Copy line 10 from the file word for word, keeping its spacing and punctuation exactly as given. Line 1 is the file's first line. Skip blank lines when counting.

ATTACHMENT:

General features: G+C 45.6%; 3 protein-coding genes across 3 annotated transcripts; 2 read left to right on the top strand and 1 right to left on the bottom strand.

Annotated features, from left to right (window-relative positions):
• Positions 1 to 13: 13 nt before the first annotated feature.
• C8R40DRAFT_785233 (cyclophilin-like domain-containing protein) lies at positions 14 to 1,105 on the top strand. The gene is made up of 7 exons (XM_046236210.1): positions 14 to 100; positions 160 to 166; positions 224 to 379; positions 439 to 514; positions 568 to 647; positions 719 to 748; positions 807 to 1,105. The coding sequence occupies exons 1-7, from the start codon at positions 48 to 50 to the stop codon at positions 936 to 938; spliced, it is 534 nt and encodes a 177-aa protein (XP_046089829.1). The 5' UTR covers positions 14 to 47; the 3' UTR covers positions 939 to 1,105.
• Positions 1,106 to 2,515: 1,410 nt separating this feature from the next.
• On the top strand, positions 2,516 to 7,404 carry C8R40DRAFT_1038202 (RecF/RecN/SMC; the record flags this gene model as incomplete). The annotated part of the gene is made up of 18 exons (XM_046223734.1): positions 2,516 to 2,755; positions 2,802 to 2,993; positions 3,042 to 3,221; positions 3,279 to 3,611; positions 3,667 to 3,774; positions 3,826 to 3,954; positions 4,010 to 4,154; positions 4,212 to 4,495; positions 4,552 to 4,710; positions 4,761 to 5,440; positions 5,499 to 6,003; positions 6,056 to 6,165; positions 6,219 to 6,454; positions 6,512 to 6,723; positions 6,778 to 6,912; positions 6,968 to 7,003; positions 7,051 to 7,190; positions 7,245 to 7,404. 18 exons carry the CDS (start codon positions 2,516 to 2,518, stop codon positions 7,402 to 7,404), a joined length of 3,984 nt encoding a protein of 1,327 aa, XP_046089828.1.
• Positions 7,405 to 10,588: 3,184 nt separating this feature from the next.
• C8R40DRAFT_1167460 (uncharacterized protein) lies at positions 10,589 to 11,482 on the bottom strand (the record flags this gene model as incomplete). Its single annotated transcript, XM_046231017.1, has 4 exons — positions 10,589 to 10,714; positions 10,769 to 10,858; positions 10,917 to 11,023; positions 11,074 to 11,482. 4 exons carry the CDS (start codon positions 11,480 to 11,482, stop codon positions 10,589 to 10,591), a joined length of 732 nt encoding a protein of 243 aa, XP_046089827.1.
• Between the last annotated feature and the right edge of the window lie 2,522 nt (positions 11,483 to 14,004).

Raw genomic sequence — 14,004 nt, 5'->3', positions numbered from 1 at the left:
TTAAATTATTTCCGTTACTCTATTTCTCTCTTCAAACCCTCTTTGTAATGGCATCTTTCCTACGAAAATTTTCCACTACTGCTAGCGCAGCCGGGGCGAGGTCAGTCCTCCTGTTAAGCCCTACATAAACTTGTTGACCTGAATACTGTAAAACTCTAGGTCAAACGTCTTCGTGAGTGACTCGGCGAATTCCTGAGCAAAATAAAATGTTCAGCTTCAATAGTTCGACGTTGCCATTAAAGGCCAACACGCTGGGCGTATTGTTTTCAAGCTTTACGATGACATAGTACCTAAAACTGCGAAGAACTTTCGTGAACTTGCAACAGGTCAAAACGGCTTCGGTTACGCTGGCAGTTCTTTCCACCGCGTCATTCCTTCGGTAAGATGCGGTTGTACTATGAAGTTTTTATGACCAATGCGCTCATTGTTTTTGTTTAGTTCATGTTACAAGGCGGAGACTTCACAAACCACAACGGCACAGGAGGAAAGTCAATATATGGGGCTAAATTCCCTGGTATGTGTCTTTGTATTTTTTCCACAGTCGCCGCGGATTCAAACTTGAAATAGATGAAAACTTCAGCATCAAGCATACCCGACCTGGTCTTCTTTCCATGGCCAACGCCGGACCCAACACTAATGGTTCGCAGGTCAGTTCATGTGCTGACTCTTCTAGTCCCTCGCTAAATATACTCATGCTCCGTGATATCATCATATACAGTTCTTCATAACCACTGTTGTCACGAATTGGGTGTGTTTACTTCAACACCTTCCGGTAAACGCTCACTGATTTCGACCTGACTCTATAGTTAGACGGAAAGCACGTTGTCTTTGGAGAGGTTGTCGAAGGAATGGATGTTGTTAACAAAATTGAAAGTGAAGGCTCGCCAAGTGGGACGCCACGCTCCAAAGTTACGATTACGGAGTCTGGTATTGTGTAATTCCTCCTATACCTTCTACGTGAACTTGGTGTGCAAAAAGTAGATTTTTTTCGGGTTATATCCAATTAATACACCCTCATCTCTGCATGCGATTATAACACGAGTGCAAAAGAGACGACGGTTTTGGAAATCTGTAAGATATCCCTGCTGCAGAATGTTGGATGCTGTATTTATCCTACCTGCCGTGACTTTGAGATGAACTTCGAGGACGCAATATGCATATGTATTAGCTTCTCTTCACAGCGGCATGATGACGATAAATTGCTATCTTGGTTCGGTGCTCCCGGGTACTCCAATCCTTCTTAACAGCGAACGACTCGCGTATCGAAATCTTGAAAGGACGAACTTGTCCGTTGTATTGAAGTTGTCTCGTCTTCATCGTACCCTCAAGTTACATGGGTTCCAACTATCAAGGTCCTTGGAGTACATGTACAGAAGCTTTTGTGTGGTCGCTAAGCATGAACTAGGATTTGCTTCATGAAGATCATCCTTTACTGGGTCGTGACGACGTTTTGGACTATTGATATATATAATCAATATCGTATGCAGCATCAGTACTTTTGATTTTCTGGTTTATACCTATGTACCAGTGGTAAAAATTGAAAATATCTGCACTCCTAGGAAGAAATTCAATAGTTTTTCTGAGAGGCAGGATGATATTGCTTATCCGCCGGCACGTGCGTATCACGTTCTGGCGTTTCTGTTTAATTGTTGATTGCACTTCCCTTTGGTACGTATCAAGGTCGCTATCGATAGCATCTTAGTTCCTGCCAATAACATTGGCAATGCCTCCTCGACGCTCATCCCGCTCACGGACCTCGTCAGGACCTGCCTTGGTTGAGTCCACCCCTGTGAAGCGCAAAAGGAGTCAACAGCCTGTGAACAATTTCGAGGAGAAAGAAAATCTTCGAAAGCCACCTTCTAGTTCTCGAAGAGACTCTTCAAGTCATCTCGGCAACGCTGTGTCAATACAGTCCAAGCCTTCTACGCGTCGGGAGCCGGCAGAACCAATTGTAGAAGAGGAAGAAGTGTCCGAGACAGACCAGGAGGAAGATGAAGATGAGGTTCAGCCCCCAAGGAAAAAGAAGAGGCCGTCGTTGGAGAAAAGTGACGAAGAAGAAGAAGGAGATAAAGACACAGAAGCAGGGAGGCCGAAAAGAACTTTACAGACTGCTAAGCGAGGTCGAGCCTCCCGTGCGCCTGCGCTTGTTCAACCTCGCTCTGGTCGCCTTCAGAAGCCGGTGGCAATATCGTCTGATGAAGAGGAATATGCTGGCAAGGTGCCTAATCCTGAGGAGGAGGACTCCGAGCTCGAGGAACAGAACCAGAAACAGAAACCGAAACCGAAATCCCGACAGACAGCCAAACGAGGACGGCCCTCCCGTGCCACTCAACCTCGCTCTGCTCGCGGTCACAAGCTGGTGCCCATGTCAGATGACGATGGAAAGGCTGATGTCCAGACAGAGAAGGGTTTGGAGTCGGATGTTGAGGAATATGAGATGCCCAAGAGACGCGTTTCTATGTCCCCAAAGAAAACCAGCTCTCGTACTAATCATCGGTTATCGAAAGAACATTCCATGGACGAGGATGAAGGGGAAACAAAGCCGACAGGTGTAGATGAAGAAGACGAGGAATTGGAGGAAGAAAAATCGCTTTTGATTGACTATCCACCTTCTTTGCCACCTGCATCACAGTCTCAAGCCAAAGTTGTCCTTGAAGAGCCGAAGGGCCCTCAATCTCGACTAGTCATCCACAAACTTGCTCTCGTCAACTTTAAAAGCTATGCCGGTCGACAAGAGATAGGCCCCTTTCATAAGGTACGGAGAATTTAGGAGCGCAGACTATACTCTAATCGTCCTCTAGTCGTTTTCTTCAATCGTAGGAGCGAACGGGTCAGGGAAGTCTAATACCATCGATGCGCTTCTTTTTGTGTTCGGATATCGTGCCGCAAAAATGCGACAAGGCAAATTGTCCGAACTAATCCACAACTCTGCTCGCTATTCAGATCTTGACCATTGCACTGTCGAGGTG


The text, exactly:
Raw genomic sequence — 14,004 nt, 5'->3', positions numbered from 1 at the left: